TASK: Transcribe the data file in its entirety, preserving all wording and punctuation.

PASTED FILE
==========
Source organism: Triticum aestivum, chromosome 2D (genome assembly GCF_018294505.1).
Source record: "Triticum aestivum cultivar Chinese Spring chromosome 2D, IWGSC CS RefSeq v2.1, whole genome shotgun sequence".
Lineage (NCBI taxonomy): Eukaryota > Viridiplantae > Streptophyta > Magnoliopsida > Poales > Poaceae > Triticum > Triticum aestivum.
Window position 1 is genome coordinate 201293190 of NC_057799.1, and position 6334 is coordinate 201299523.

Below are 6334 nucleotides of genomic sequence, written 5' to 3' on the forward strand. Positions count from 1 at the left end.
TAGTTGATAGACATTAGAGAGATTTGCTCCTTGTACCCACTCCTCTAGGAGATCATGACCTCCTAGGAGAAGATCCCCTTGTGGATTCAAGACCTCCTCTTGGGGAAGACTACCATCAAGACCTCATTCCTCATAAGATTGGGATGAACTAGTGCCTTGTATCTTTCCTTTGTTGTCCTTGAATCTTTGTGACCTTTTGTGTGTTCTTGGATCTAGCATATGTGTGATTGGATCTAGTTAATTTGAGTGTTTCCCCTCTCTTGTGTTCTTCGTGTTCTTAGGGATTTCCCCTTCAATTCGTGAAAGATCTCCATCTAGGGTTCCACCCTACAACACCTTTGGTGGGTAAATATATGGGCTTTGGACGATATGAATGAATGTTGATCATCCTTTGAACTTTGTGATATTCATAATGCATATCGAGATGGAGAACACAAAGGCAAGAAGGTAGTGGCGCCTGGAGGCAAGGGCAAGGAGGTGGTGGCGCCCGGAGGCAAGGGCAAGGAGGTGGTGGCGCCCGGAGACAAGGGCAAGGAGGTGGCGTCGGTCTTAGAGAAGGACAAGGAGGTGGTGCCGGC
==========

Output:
Source organism: Triticum aestivum, chromosome 2D (genome assembly GCF_018294505.1).
Source record: "Triticum aestivum cultivar Chinese Spring chromosome 2D, IWGSC CS RefSeq v2.1, whole genome shotgun sequence".
Lineage (NCBI taxonomy): Eukaryota > Viridiplantae > Streptophyta > Magnoliopsida > Poales > Poaceae > Triticum > Triticum aestivum.
Window position 1 is genome coordinate 201293190 of NC_057799.1, and position 6334 is coordinate 201299523.

Below are 6334 nucleotides of genomic sequence, written 5' to 3' on the forward strand. Positions count from 1 at the left end.
TAGTTGATAGACATTAGAGAGATTTGCTCCTTGTACCCACTCCTCTAGGAGATCATGACCTCCTAGGAGAAGATCCCCTTGTGGATTCAAGACCTCCTCTTGGGGAAGACTACCATCAAGACCTCATTCCTCATAAGATTGGGATGAACTAGTGCCTTGTATCTTTCCTTTGTTGTCCTTGAATCTTTGTGACCTTTTGTGTGTTCTTGGATCTAGCATATGTGTGATTGGATCTAGTTAATTTGAGTGTTTCCCCTCTCTTGTGTTCTTCGTGTTCTTAGGGATTTCCCCTTCAATTCGTGAAAGATCTCCATCTAGGGTTCCACCCTACAACACCTTTGGTGGGTAAATATATGGGCTTTGGACGATATGAATGAATGTTGATCATCCTTTGAACTTTGTGATATTCATAATGCATATCGAGATGGAGAACACAAAGGCAAGAAGGTAGTGGCGCCTGGAGGCAAGGGCAAGGAGGTGGTGGCGCCCGGAGGCAAGGGCAAGGAGGTGGTGGCGCCCGGAGACAAGGGCAAGGAGGTGGCGTCGGTCTTAGAGAAGGACAAGGAGGTGGTGCCGGC